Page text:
By Linda Westphalen
Examines existence background writing via Australian Aboriginal ladies within the context of negotiations approximately one's prestige and claims to state. This e-book makes use of a methodological blend of literary research, historical past and anthropology to attract out the distinct cultural heritages held in palimpsest inside of texts.
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Additional info for An Anthropological and Literary Study of Two Aboriginal Women’s Life Histories: The Impacts of Enforced Child Removal and Policies of Assimilation
Wendy Holland, quoting E. Featherston, suggests Relmembering is a form of resistance; it is a lifeaffirming and self-defining act. Relmembering is a cry of defiance in the face of that which would steal our past, predetermine our future, cut short our present, challenge our humanity, render our lives meaningless and make us invisible. It is our refusal to be silent, our rejection of oppression (Featherston in Holland 1996: 99). Anne Brewster has also written about the need to reverse 'white cultural amnesia' regarding Aboriginal people in Australia (1994: 49).
There are therefore varying specificities in the relationships that can be drawn between people, places and events in the texts and the reading audience, depending on who they are. As Clarke notes, 'an individual's connection to the Dreaming provided the basis of his or her identity' (1995: 145). The great variations in Dreaming Stories, both across geographical localities and within specific Country, relates to the locations where people are born and live, as well as to the dynamic relationship that they had, and have, with the land.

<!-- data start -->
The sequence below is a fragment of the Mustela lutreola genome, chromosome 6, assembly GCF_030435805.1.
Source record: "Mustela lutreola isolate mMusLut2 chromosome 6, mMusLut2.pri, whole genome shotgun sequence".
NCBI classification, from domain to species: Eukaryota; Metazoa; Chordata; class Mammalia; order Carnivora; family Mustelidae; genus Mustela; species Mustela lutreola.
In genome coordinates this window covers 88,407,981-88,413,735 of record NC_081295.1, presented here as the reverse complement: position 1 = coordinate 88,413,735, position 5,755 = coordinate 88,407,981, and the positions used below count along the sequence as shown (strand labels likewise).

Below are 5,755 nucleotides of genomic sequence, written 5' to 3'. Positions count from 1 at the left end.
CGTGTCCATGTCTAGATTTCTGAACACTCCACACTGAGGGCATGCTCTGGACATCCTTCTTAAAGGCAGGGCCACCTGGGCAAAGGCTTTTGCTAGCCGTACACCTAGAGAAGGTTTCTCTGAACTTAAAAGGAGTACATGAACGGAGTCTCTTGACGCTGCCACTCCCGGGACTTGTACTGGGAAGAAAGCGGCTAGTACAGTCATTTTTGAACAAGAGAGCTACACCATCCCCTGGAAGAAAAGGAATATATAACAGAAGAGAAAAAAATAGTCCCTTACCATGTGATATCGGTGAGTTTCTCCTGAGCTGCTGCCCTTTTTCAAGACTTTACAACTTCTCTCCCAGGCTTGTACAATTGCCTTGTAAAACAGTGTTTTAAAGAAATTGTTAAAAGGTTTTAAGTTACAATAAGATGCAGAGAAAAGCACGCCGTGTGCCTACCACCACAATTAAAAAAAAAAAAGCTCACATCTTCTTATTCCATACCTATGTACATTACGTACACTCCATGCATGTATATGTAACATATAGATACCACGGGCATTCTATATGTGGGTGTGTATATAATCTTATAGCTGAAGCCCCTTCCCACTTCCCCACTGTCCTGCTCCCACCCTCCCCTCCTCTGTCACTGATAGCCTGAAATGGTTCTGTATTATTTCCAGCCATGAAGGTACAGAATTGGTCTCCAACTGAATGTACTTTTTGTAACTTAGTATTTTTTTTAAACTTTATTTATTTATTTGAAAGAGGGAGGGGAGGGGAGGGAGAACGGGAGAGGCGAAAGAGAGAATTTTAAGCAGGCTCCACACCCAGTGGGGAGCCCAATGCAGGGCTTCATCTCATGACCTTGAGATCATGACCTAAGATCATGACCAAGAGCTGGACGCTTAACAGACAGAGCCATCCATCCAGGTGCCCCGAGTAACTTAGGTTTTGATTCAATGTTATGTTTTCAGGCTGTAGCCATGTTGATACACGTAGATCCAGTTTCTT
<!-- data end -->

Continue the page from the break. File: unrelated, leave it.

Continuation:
Since Aunty Ruby has written so much, I decided to concentrate primarily on the texts which involve her growing up in, and reconnecting with, Bundjalung Country: Don't Take Your Love to Town (1988) and My Buvldjalung People (1994). Both Alice Nannup's and Aunty Ruby's texts offered the scope and depth which I needed. Alice Nannup was a Pilbara Yindjibarndi Elder, Aunty Ruby is an Elder of the Bundjalung from the north-east coast of New South Wales. As such, the former's heritage reflected similarities with Western Desert cultures, while the latter is a woman of the Richmond River and the 'Sky Hero,' Binigan, Alice Nannup's Country was colonised between the 1890s and 1920s, while Aunty Ruby's Country was colonised in the 1840s.
An Anthropological and Literary Study of Two Aboriginal Women’s Life Histories: The Impacts of Enforced Child Removal and Policies of Assimilation by Linda Westphalen